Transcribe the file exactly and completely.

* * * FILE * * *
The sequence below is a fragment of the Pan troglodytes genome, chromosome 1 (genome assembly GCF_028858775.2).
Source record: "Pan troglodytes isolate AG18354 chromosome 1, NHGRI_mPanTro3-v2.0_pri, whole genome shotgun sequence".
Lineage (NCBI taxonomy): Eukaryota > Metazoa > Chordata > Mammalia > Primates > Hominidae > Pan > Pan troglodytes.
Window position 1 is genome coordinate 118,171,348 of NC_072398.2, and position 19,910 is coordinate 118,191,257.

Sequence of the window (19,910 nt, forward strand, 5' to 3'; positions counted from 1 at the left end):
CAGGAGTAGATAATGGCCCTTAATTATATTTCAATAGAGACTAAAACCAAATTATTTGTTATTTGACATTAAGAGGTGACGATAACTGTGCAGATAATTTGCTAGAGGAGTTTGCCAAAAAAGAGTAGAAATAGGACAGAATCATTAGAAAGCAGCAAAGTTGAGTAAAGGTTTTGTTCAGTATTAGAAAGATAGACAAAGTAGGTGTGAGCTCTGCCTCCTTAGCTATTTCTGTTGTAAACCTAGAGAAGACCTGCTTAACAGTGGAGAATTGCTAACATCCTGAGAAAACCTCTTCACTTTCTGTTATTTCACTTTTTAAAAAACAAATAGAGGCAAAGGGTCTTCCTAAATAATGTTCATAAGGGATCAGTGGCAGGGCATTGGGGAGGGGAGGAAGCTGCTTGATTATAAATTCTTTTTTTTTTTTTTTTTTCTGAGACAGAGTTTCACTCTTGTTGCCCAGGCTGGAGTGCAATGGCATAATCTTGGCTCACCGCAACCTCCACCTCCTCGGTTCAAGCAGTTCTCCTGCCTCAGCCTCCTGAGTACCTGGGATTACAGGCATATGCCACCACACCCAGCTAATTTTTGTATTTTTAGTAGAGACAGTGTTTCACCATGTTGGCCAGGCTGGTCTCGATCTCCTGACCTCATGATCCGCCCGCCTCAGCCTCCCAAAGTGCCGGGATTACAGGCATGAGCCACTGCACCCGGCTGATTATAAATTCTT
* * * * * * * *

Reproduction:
The sequence below is a fragment of the Pan troglodytes genome, chromosome 1 (genome assembly GCF_028858775.2).
Source record: "Pan troglodytes isolate AG18354 chromosome 1, NHGRI_mPanTro3-v2.0_pri, whole genome shotgun sequence".
Lineage (NCBI taxonomy): Eukaryota > Metazoa > Chordata > Mammalia > Primates > Hominidae > Pan > Pan troglodytes.
Window position 1 is genome coordinate 118,171,348 of NC_072398.2, and position 19,910 is coordinate 118,191,257.

Sequence of the window (19,910 nt, forward strand, 5' to 3'; positions counted from 1 at the left end):
CAGGAGTAGATAATGGCCCTTAATTATATTTCAATAGAGACTAAAACCAAATTATTTGTTATTTGACATTAAGAGGTGACGATAACTGTGCAGATAATTTGCTAGAGGAGTTTGCCAAAAAAGAGTAGAAATAGGACAGAATCATTAGAAAGCAGCAAAGTTGAGTAAAGGTTTTGTTCAGTATTAGAAAGATAGACAAAGTAGGTGTGAGCTCTGCCTCCTTAGCTATTTCTGTTGTAAACCTAGAGAAGACCTGCTTAACAGTGGAGAATTGCTAACATCCTGAGAAAACCTCTTCACTTTCTGTTATTTCACTTTTTAAAAAACAAATAGAGGCAAAGGGTCTTCCTAAATAATGTTCATAAGGGATCAGTGGCAGGGCATTGGGGAGGGGAGGAAGCTGCTTGATTATAAATTCTTTTTTTTTTTTTTTTTTCTGAGACAGAGTTTCACTCTTGTTGCCCAGGCTGGAGTGCAATGGCATAATCTTGGCTCACCGCAACCTCCACCTCCTCGGTTCAAGCAGTTCTCCTGCCTCAGCCTCCTGAGTACCTGGGATTACAGGCATATGCCACCACACCCAGCTAATTTTTGTATTTTTAGTAGAGACAGTGTTTCACCATGTTGGCCAGGCTGGTCTCGATCTCCTGACCTCATGATCCGCCCGCCTCAGCCTCCCAAAGTGCCGGGATTACAGGCATGAGCCACTGCACCCGGCTGATTATAAATTCTT